The fact Celtic have a chance of qualifying for the knock-out stages of the Europa League may surprise some.
It won't surprise others.
At the beginning of the group stage in Madrid, Group I looked a tall order for Neil Lennon's reinstated side.
Atletico, Udinese and Rennes all looked like dangerous opponents for a team that struggled against Sion - who may or may not still have a part to play in this tournament.
But those in the other camp will have seen some of Celtic's best performances of the season come in this competition.
Even on match-day one, the 2-0 defeat in the Spanish capital was arguably harsh given the spirited performance that had been missing in so many recent European trips.
The Rennes double-header yielded four points, with the game in France - the Cha/Forster comic-cuts act aside - being a particularly pivotal game, not just in this competition but generally.
Atletico were always to be favourites for the group.
Rennes were always the side most felt Celtic would take points from.
Udinese on the other hand were an unpredictable animal, which is strange because they've been very predictable here in Italy; predictably good.
Only once has Francesco Guidolin - a football nomad as a manager, as he was a player - watched his Little Zebras lose at home and that was 2-1 to Arsenal in the Champions League play-offs.
Since then, Udinese have played nine, won nine, scored 18 and conceded just three times at Stadio Friuli.
Celtic - just one victory in 32 European away matches - must win to progress in the competition.
That is the size of the task, and it's as black and white as their opponents' shirts.
Although their away form isn't as impressive, Udinese - the most Northerly team in Italy - have still picked up enough on the road to sit level on points with Juventus at the top of the table.
Juve's 1-1 draw with Roma on Monday meant Bianconeri's stay in first place outright was a brief one.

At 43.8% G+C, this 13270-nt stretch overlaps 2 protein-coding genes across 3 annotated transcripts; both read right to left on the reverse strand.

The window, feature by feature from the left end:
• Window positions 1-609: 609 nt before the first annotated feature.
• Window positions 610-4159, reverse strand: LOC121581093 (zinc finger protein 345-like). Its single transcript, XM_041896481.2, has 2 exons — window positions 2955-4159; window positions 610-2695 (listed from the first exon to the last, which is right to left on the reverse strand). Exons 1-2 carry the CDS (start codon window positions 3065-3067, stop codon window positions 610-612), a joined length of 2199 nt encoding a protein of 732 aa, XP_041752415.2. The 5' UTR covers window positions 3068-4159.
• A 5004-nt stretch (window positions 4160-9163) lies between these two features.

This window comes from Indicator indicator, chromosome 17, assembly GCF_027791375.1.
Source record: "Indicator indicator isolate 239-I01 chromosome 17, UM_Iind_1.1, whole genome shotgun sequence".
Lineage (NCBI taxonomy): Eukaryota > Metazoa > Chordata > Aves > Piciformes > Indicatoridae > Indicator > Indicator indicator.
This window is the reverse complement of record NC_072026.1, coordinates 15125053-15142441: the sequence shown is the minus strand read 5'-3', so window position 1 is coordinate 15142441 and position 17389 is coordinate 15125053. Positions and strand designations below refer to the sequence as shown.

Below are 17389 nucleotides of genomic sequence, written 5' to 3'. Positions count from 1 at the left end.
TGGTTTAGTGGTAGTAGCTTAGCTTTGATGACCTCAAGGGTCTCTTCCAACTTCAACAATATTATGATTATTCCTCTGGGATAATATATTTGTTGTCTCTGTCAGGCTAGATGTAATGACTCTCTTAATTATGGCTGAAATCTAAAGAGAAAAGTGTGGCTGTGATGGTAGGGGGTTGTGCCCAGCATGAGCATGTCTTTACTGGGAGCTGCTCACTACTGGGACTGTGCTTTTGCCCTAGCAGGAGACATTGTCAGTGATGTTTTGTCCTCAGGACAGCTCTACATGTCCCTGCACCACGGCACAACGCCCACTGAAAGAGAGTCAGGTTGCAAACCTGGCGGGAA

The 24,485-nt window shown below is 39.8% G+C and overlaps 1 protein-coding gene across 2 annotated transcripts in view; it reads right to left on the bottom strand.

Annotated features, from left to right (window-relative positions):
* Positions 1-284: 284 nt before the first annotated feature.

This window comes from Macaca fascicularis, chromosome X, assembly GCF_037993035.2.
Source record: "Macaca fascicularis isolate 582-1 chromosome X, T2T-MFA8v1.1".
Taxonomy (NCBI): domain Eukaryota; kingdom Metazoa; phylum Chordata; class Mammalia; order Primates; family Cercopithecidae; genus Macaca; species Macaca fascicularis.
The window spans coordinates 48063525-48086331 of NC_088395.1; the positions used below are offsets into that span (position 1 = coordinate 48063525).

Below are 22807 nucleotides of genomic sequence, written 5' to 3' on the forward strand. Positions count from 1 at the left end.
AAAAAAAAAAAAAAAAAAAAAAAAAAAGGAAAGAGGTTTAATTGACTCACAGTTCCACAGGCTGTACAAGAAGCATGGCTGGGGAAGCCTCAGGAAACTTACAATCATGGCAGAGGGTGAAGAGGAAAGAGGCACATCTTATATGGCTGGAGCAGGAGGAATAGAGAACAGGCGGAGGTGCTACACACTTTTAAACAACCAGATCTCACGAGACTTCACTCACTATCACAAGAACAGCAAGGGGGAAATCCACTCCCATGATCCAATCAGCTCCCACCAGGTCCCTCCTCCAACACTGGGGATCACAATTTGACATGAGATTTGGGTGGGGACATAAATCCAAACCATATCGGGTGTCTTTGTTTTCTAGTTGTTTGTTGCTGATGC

The school of thought here is that winning a maiden Serie A title is a much higher priority than the Europa League.
Belying that is the ominous news from the Udinese camp that skipper and Italy international Antonio di Natale wants to play this time.
He - along with a host of others - were left out when they visited Glasgow in the autumn.
It seems certain that Celtic will face a very different animal this time around.
What is even more impressive with what is happening here near the Slovenian border, is the fact the club lost so many star names in recent times.
Alexi Sanchez - who scored in last Saturday's la Liga Classico - left for Barcelona in the summer, Italian national squad members Simone Pepe and Marco Motta were lost to title rival Juve and Serb Aleksander Lukovic went to Zenit St Petersburg.
But, the likes of Morroccan defender Mehdi Benatia, Chilean wide-man Mauricio Isla - who impressed at Celtic Park as a sub - and another Serb in Dusan Basta - who joined di Natale on the scoresheet in the win over Chievo on Sunday - are all likely to start for the hosts in a much more familiar line-up on Thursday to the one in September.
It's now two and a half years since Tony Mowbray guided Celtic to a European away win, if that record doesn't stop on Thursday night, it will be buona notte to Europe for them and Scottish Football for another season.